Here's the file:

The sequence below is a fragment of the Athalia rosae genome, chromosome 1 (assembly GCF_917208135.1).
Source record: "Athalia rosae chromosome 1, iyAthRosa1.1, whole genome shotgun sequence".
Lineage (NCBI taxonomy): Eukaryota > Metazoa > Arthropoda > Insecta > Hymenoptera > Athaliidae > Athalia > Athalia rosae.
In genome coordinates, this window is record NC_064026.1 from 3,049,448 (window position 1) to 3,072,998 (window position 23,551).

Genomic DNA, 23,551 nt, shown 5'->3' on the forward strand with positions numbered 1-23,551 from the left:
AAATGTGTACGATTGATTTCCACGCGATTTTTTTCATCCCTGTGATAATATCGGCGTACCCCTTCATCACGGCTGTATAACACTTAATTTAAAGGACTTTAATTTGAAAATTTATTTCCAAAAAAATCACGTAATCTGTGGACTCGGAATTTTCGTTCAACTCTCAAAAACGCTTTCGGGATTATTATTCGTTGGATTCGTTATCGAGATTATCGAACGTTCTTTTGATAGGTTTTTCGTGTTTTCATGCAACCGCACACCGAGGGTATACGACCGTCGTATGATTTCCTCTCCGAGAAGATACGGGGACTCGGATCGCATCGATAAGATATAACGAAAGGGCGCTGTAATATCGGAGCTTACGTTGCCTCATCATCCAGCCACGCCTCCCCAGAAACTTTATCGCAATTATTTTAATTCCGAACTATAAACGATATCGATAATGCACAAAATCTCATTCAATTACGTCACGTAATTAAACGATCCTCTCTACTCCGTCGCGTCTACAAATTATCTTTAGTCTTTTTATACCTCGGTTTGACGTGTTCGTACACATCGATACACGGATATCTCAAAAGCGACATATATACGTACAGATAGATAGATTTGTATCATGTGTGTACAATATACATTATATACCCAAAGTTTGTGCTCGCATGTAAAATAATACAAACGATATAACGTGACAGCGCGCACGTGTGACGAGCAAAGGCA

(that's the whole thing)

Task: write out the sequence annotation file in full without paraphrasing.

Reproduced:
The sequence below is a fragment of the Athalia rosae genome, chromosome 1 (assembly GCF_917208135.1).
Source record: "Athalia rosae chromosome 1, iyAthRosa1.1, whole genome shotgun sequence".
Lineage (NCBI taxonomy): Eukaryota > Metazoa > Arthropoda > Insecta > Hymenoptera > Athaliidae > Athalia > Athalia rosae.
In genome coordinates, this window is record NC_064026.1 from 3,049,448 (window position 1) to 3,072,998 (window position 23,551).

Genomic DNA, 23,551 nt, shown 5'->3' on the forward strand with positions numbered 1-23,551 from the left:
AAATGTGTACGATTGATTTCCACGCGATTTTTTTCATCCCTGTGATAATATCGGCGTACCCCTTCATCACGGCTGTATAACACTTAATTTAAAGGACTTTAATTTGAAAATTTATTTCCAAAAAAATCACGTAATCTGTGGACTCGGAATTTTCGTTCAACTCTCAAAAACGCTTTCGGGATTATTATTCGTTGGATTCGTTATCGAGATTATCGAACGTTCTTTTGATAGGTTTTTCGTGTTTTCATGCAACCGCACACCGAGGGTATACGACCGTCGTATGATTTCCTCTCCGAGAAGATACGGGGACTCGGATCGCATCGATAAGATATAACGAAAGGGCGCTGTAATATCGGAGCTTACGTTGCCTCATCATCCAGCCACGCCTCCCCAGAAACTTTATCGCAATTATTTTAATTCCGAACTATAAACGATATCGATAATGCACAAAATCTCATTCAATTACGTCACGTAATTAAACGATCCTCTCTACTCCGTCGCGTCTACAAATTATCTTTAGTCTTTTTATACCTCGGTTTGACGTGTTCGTACACATCGATACACGGATATCTCAAAAGCGACATATATACGTACAGATAGATAGATTTGTATCATGTGTGTACAATATACATTATATACCCAAAGTTTGTGCTCGCATGTAAAATAATACAAACGATATAACGTGACAGCGCGCACGTGTGACGAGCAAAGGCA